Though many cultures practice unique wedding rituals, perhaps none are as strange as the custom of crying before marriage. Aside from enduring the usual emotional pressures of getting married, female members of southwest China’s Sichuan Province are required to cry at their wedding. If the bride doesn’t weep, the social (and sometimes physical) consequences can be harsh. In many cases, if the bride doesn’t cry during the ceremony, she will be socially ostracized by her neighbors and friends. In some reported extreme cases, the bride has been beaten by her mother. Depending on the region, the specifics of the ritual vary. In the western region of the Sichuan Province, for example, the custom is referred to as “Zuo Tang” and requires the bride to sit in a hall and cry. During the month preceding the nuptials, the bride-to-be walks into a large hall each night and weeps for approximately an hour. After 10 days her mother joins her, and the two cry together. Ten days later the grandmother joins the group, followed by the bride’s sisters and aunts. At some point during the process, the random weeping gradually transforms into a song (aptly titled the “Crying Marriage Song”). The true purpose of the ritual is to establish a mood of happiness and playfulness by requiring the bride to pantomime weeping. Sadly, many of the brides are truly unhappy with their lives and their choice of husband, so the sorrow many of them express is authentic.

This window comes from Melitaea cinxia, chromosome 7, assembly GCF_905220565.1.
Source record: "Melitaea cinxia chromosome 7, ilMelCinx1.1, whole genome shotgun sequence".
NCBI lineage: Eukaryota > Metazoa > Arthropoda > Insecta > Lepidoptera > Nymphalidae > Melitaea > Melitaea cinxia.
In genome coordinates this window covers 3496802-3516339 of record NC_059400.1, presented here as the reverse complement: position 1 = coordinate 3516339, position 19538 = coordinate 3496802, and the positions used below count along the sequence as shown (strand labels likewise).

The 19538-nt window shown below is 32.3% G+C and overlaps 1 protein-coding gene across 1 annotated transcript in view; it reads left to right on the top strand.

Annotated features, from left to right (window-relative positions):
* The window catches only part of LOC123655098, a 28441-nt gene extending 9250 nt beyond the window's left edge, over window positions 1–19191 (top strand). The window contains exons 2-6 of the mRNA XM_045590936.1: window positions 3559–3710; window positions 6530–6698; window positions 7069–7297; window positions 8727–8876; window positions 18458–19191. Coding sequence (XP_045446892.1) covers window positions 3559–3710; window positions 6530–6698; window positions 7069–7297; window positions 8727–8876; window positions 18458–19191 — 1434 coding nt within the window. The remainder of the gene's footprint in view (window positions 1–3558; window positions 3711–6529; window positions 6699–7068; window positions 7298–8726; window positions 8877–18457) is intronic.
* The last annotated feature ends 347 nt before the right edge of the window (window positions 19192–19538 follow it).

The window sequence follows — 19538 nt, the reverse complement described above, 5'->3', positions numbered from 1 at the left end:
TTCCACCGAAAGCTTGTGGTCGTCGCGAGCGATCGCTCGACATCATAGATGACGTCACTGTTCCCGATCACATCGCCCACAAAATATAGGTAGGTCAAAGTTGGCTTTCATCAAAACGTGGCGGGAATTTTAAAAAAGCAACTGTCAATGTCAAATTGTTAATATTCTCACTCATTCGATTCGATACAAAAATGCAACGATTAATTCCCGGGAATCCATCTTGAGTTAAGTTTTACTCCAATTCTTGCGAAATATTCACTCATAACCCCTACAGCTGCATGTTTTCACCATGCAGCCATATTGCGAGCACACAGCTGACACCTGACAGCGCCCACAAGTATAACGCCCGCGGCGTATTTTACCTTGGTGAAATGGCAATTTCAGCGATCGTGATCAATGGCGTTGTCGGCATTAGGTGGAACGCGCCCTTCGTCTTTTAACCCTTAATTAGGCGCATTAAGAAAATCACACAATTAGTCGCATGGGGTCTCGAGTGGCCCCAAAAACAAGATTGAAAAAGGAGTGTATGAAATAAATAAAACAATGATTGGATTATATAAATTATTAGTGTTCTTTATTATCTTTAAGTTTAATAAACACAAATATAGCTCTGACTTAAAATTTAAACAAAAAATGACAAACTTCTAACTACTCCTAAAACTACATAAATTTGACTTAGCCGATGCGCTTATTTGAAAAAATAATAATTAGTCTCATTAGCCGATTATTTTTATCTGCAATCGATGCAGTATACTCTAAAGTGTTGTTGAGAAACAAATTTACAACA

5. Blackening of the Bride and Groom (Scotland)
In parts of Scotland (predominantly in rural areas of northeast Scotland, the Highlands and the Northern Isles) grooms- and brides-to-be are subjected to a particularly unusual ritual known as “blackening.” Prior to the wedding, the bride and groom are taken captive by their friends, stripped, bound and “blackened” with a mixture of custard, treacle, rotten eggs, soot, mustard, spoiled curry, feathers and flour before being paraded through the streets of the city. Typically the bride and groom sit in a bathtub in the bed of a truck and are driven through town while their “captors” clatter pots and pans, bang drums, beat sticks, blow whistles and shout to draw as much attention as possible. Though blackening is much more common in farming communities and on the islands, researchers say it’s becoming increasingly popular in Glasgow and the west of Scotland. A native of the area, Amber Love, explained the tradition and its recent surge in popularity. “I was tied up with twine and covered in mustard, custard, all sorts of different things,” she said. “My friends from home [have experienced] the blackenings as well. They loved it. They thought it was really good fun. I’m not surprised that more people are having blackenings now. It’s good to keep these traditions alive, for luck especially.” Originally performed to ward off evil spirits, the ritual seems to have evolved from an earlier Scottish ritual called “feet washing.” According to Dr. Sheila Young, a researcher at the Elphinstone Institute at the University of Aberdeen, the original “feet washing” tradition included a blackening of the feet and legs on the eve of a couple’s wedding. By the late 19th century, however, Young says the tradition had transformed into a capture-and-escape-oriented ritual. It most likely originated from ancient Celtic beliefs concerning the symbolic power of fairy abduction.